The scene on Black Friday 2018.

For Hal Lawton, shifting from an urban department store to a rural general store will be like taking a breath of fresh country air.

Lawton, Macy’s Inc. president since September 2017, next month becomes president and chief executive officer of Tractor Supply Co., which sells everything from pajamas and parkas to grills, chicken coops, generators, chains saws and pet supplies. Based in Brentwood, Tenn., Tractor Supply is considered the nation’s largest rural lifestyle retailer.

Lawton wasn’t available Thursday to discuss his career change, but the reasons for the shift seem obvious. He’s exiting the number-two role at a retailer that is confronting a host of challenges to take on the top job at a smooth-sailing company, like leaving a pressure cooker for some southern comfort. Lawton grew up in a small town in Tennessee and plans to relocate to the Nashville area.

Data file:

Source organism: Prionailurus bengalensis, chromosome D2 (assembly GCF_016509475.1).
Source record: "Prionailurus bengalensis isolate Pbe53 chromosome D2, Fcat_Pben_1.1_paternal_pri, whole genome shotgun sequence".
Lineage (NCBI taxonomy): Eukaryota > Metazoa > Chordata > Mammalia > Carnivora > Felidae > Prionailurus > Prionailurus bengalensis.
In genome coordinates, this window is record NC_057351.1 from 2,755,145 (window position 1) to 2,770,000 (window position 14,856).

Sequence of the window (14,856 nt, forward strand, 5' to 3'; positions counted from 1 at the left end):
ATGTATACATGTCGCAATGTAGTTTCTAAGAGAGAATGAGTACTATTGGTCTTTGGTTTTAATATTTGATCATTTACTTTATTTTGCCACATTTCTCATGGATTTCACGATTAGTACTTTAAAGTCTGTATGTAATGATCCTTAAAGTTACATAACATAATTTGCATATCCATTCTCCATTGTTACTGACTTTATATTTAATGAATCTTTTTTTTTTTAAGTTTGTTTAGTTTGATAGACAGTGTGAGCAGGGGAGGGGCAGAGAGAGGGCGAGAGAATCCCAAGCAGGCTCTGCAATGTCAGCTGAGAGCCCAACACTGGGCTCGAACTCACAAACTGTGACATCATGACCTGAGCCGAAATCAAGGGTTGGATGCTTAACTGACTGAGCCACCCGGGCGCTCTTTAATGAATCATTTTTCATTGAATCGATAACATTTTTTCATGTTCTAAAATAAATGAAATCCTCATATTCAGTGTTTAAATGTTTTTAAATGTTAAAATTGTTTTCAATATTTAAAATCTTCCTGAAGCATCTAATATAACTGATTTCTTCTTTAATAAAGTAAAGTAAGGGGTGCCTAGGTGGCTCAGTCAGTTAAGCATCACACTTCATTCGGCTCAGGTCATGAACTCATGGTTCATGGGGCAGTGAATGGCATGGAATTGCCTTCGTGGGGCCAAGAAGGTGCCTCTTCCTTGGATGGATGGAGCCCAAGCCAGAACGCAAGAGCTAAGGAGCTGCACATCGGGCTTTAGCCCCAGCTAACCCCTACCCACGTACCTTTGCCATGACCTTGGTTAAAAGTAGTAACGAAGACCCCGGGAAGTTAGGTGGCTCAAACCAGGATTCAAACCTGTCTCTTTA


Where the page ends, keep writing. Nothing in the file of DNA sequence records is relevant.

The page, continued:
“He never got use to the culture at Macy’s,” said one retail source. “I believe that Macy’s made it possible for him to go out and look for another job.”

“Macy’s will be able to manage for now without Hal because the holiday merchandise and plans have already been set. But longer-term, I believe Macy’s does need someone, particularly in the area of technology, to help Macy’s deliver faster to customers and better in its approach,” said retail analyst Walter Loeb. “I hope the company chooses one of their senior officers to become the next president, someone who understands the culture and dynamics of the company.”

“If you look at Hal’s background at eBay and Home Depot, Macy’s was the outlier,” said one executive familiar with the workings of Macy’s. “Hal had all of Macy’s merchandising, operations, e-commerce, mobile and marketing, and I know he spent a lot of time in the stores. That was a big role to fill. I can understand some of it being bundled together, like mobile, e-commerce and marketing but maybe some of it next time needs to be separated out.”